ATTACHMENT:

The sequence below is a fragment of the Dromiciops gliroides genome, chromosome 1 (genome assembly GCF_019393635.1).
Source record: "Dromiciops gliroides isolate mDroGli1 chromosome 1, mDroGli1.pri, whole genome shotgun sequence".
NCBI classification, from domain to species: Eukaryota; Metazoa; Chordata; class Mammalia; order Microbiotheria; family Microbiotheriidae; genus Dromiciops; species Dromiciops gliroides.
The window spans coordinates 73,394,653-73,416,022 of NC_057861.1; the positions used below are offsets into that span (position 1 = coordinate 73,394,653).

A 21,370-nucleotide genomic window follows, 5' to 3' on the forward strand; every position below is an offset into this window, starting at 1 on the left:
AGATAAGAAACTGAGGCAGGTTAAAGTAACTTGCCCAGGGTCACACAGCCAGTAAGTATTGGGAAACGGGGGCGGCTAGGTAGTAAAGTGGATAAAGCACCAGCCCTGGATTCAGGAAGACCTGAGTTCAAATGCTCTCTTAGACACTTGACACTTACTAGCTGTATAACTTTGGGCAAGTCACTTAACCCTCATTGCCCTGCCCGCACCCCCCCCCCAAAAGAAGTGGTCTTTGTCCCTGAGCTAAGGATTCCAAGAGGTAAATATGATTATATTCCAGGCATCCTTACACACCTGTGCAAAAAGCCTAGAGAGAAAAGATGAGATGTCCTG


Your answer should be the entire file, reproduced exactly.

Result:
The sequence below is a fragment of the Dromiciops gliroides genome, chromosome 1 (genome assembly GCF_019393635.1).
Source record: "Dromiciops gliroides isolate mDroGli1 chromosome 1, mDroGli1.pri, whole genome shotgun sequence".
NCBI classification, from domain to species: Eukaryota; Metazoa; Chordata; class Mammalia; order Microbiotheria; family Microbiotheriidae; genus Dromiciops; species Dromiciops gliroides.
The window spans coordinates 73,394,653-73,416,022 of NC_057861.1; the positions used below are offsets into that span (position 1 = coordinate 73,394,653).

A 21,370-nucleotide genomic window follows, 5' to 3' on the forward strand; every position below is an offset into this window, starting at 1 on the left:
AGATAAGAAACTGAGGCAGGTTAAAGTAACTTGCCCAGGGTCACACAGCCAGTAAGTATTGGGAAACGGGGGCGGCTAGGTAGTAAAGTGGATAAAGCACCAGCCCTGGATTCAGGAAGACCTGAGTTCAAATGCTCTCTTAGACACTTGACACTTACTAGCTGTATAACTTTGGGCAAGTCACTTAACCCTCATTGCCCTGCCCGCACCCCCCCCCCAAAAGAAGTGGTCTTTGTCCCTGAGCTAAGGATTCCAAGAGGTAAATATGATTATATTCCAGGCATCCTTACACACCTGTGCAAAAAGCCTAGAGAGAAAAGATGAGATGTCCTG